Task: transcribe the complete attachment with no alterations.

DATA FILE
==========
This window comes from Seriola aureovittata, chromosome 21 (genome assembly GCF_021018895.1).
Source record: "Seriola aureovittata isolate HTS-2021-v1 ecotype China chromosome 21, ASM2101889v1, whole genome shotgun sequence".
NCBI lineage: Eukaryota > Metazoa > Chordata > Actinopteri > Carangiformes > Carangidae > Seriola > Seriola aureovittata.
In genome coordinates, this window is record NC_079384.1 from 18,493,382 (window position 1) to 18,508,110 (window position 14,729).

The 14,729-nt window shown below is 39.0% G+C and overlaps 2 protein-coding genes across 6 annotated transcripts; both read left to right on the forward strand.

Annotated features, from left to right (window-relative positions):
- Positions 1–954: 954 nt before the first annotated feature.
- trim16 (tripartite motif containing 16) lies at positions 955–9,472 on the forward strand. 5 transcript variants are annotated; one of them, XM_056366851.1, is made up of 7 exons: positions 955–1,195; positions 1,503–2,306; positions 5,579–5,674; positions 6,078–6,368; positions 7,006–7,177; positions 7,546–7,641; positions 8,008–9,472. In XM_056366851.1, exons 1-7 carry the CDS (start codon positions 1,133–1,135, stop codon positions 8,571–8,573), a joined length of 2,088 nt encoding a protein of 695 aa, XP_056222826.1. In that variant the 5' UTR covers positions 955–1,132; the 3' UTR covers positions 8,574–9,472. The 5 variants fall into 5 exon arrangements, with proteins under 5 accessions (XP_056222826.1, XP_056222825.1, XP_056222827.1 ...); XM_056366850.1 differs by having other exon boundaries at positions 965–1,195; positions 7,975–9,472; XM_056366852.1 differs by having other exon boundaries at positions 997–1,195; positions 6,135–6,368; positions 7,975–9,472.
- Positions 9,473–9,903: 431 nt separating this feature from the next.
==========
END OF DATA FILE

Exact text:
This window comes from Seriola aureovittata, chromosome 21 (genome assembly GCF_021018895.1).
Source record: "Seriola aureovittata isolate HTS-2021-v1 ecotype China chromosome 21, ASM2101889v1, whole genome shotgun sequence".
NCBI lineage: Eukaryota > Metazoa > Chordata > Actinopteri > Carangiformes > Carangidae > Seriola > Seriola aureovittata.
In genome coordinates, this window is record NC_079384.1 from 18,493,382 (window position 1) to 18,508,110 (window position 14,729).

The 14,729-nt window shown below is 39.0% G+C and overlaps 2 protein-coding genes across 6 annotated transcripts; both read left to right on the forward strand.

Annotated features, from left to right (window-relative positions):
- Positions 1–954: 954 nt before the first annotated feature.
- trim16 (tripartite motif containing 16) lies at positions 955–9,472 on the forward strand. 5 transcript variants are annotated; one of them, XM_056366851.1, is made up of 7 exons: positions 955–1,195; positions 1,503–2,306; positions 5,579–5,674; positions 6,078–6,368; positions 7,006–7,177; positions 7,546–7,641; positions 8,008–9,472. In XM_056366851.1, exons 1-7 carry the CDS (start codon positions 1,133–1,135, stop codon positions 8,571–8,573), a joined length of 2,088 nt encoding a protein of 695 aa, XP_056222826.1. In that variant the 5' UTR covers positions 955–1,132; the 3' UTR covers positions 8,574–9,472. The 5 variants fall into 5 exon arrangements, with proteins under 5 accessions (XP_056222826.1, XP_056222825.1, XP_056222827.1 ...); XM_056366850.1 differs by having other exon boundaries at positions 965–1,195; positions 7,975–9,472; XM_056366852.1 differs by having other exon boundaries at positions 997–1,195; positions 6,135–6,368; positions 7,975–9,472.
- Positions 9,473–9,903: 431 nt separating this feature from the next.